a play by Tadeusz Slobodzianek
in a version by Ryan Craig
Directed by Nick Sandys
Produced by Remy Bumppo think theatre
At the Greenhouse Theatre, Chicago
Harrowing drama puts faces on the role of Poles from Jedwabne in a massacre of Jews
Tadeusz Slobodzianek’s play, Our Class, translated by Ryan Craig is a fictional version of the 1941 pogrom committed by the Polish residents of Jedwabne against the 1600 Jewish town residence based on the 2000 book, “Neighbors” by Princeton historian Jan T. Gross. The story depicts the events and motivation behind the slaughter of 1600 Jews most burned alive in a barn.
Our Class is told as a memory play by ten classmates, half Catholic and half Jewish. We see them from childhood in school through the devastation through the rest of their lives. Told in a 2 hour, 45 minute drama, Our Class emerges as a “must see” theatrical event that will shake you to your bones. It is a story that begs to be told and the artists at Remy Bumppo, under the creatively brave leadership from Nick Sandys, invest all their energy into a heartfelt depiction of the various personalities that made the dynamics of mass killing possible. Our Class shows how ordinary common folks can so easily move into the darkness of evil when their society is shaken by military occupation that allows escapist blame to be played out through antisemitism.
As we meet the five Jews from the class, they seems to get along with their Polish neighbors like any group of teens would in a rural atmosphere. Here religious differences instigated by the Catholic priests and general ignorance and jealousy of the Jews occasionally emerges. But when the Soviets occupy Jedwabne in 1939, the status of the Jews under Communism seemed to be enhanced thus adding to Polish resentment.
We see how several of the Polish classmates, Heniek (Dennis William Grimes), Wladek (Matthew Fahey), Zygmunt (Matt Holzfeind) and Rysiek (Brian Plocharczyk) suffered at the hands of the Russian NKVD while the Jews appeared to flourish. This added to the antisemitism feelings so when the Nazi’s invade in 1941, the Polish in Jedwabne were ready and willing to killer all their Jews without help from the Nazis.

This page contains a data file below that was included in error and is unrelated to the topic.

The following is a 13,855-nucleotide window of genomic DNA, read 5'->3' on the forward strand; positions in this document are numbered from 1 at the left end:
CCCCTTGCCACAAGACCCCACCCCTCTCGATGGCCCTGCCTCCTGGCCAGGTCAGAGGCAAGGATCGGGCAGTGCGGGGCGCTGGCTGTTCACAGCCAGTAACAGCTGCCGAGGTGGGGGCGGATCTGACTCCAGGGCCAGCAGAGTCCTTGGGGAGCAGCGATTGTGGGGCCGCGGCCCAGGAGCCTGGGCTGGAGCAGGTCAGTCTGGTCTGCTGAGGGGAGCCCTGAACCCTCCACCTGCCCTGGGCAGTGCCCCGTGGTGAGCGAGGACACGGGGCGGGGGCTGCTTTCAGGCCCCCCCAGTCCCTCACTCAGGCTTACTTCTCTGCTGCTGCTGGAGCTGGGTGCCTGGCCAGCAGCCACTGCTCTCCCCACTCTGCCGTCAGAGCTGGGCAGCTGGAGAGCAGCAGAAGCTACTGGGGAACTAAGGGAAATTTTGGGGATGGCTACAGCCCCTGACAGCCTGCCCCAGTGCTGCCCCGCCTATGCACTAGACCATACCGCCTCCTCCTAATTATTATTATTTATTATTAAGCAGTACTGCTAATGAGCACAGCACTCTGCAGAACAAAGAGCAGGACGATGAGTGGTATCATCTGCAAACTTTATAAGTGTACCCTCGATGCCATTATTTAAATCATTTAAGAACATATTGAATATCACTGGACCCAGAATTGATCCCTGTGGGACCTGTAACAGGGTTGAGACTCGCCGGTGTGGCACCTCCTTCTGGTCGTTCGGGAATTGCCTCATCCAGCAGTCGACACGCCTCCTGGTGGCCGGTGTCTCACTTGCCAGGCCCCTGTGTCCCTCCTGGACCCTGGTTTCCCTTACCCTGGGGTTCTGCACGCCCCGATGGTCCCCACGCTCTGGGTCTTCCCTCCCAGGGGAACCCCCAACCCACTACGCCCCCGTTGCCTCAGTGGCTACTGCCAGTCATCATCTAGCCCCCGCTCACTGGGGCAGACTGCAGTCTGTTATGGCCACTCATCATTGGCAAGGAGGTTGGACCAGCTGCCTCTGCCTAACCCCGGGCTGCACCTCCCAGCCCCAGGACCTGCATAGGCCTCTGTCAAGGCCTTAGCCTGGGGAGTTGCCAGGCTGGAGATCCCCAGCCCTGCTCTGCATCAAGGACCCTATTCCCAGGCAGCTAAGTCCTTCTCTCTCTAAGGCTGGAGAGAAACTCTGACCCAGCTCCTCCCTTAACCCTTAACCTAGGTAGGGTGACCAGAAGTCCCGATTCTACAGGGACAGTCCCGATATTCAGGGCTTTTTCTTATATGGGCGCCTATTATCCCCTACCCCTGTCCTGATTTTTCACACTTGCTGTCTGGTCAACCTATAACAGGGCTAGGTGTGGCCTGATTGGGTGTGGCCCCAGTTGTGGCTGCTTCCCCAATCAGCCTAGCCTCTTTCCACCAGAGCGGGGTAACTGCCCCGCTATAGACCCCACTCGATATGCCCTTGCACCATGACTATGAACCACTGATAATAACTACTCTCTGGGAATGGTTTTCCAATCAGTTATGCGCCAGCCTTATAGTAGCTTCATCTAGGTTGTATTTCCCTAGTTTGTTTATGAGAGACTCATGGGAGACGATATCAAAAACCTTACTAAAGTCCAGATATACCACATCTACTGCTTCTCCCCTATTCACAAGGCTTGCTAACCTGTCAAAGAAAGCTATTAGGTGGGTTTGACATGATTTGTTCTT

In Remy Bumppo’s harrowing depiction of the killing, at first of Jukub Katz (Aram Monisoff) then Dora (Rachel Shapiro) and her baby followed by vivid and horrific depictions of beating Jews with axes toward the rest of the town’s Jews, unfolds as a glimpse into the darkest moments that a person can lower himself into. We see Zyfmunt as a near psychopath as Matt Holzfeind plays him while Dennis William Grimes, as Heniek, and Rysick, Brian Plocharczyk, seemed to get willingly caught up in the mob psychology fueled by hate and revenge. These troubling scenes shake us to our core as we see how ordinary folks can so easily do and then justify killing others. The killings scenes are hard to watch yet they are vividly staged.
We also see how faith and the basic survival instincts rule the Jews. Menachem, played by Stephen Spencer, hides but doesn’t aid his fellow Jews and Rachelka/Marianna, played by Rebecca Sohn, hides with Pole Wladek and eventually converts to Catholicism to survive. We hear, by letter, from Abram (David Darlow) the only classmate that migrated to America in 1935 as he eventually learns of the fate of his former classmates and Jewish neighbors.
Act two depicts how each surviving classmate are personally impacted by the mass killings both from the perspective of the survivors and the perpetrators. Cover-ups, personal denials, justifications and rationalizations allow memories to be altered to allow the perpetrators to function until guilt fuels drunkenness, anti-social behavior, even religious zealousness. Survivors guilt plagues the Jews as everyone involved directly or indirectly in the pogrom bears the scares from those events. Seldom in a play about such horrific events do we see the lifelong effects on all the players.
Kudos to Nick Sandys and his staff, including the marvelous projection designs by John Boesche for staging this work as a theatrical event packed with power and deep emotions that underscore and amplify the despicable acts. The entire cast acted as a dedicated ensemble wholly invested in telling the story without pulling any punches. Each player has several fine moments. Our Class is a ‘must see’ work that demonstrates the power of the live stage to present the multiple perspectives about a story too long denied. This work will makes us wonder what we’d do under the same circumstances. That thought should scare us if we honestly say what we’d do. Our Class is one of the finest plays produced on a Chicago stage this year!
Talk Theatre in Chicago podcast
Date Reviewed: April 11, 2014
For more info checkout the Our Class page at theatreinchicago.com
At the Greenhuse Theatre, 2257 N. Lincoln Ave., Chicago, IL, call 773-404-7336, www.remybumppo.org, tickets $42.50 – $47.50 – $52.50, students $15, Wednesdays thru Saturdays at 7:30 pm, Sundays at 2:30 pm, running time is 2 hours, 45 minutes with intermission, through May 11, 2014